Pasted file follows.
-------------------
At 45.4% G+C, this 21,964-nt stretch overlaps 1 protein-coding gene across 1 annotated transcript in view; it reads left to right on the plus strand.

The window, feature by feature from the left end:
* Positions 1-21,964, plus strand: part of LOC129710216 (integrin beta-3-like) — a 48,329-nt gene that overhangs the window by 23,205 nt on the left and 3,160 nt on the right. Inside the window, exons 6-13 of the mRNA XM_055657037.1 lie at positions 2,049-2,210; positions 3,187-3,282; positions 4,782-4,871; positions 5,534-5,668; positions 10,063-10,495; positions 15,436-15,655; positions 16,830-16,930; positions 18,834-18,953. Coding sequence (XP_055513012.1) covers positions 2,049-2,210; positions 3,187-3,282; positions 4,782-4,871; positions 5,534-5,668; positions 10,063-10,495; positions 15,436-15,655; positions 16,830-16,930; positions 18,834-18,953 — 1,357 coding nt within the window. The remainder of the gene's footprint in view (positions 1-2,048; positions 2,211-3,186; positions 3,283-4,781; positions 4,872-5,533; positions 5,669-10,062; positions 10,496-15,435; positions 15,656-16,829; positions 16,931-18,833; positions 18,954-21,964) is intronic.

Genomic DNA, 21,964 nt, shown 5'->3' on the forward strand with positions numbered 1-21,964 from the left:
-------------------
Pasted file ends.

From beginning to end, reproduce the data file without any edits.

At 45.4% G+C, this 21,964-nt stretch overlaps 1 protein-coding gene across 1 annotated transcript in view; it reads left to right on the plus strand.

The window, feature by feature from the left end:
* Positions 1-21,964, plus strand: part of LOC129710216 (integrin beta-3-like) — a 48,329-nt gene that overhangs the window by 23,205 nt on the left and 3,160 nt on the right. Inside the window, exons 6-13 of the mRNA XM_055657037.1 lie at positions 2,049-2,210; positions 3,187-3,282; positions 4,782-4,871; positions 5,534-5,668; positions 10,063-10,495; positions 15,436-15,655; positions 16,830-16,930; positions 18,834-18,953. Coding sequence (XP_055513012.1) covers positions 2,049-2,210; positions 3,187-3,282; positions 4,782-4,871; positions 5,534-5,668; positions 10,063-10,495; positions 15,436-15,655; positions 16,830-16,930; positions 18,834-18,953 — 1,357 coding nt within the window. The remainder of the gene's footprint in view (positions 1-2,048; positions 2,211-3,186; positions 3,283-4,781; positions 4,872-5,533; positions 5,669-10,062; positions 10,496-15,435; positions 15,656-16,829; positions 16,931-18,833; positions 18,954-21,964) is intronic.

Genomic DNA, 21,964 nt, shown 5'->3' on the forward strand with positions numbered 1-21,964 from the left: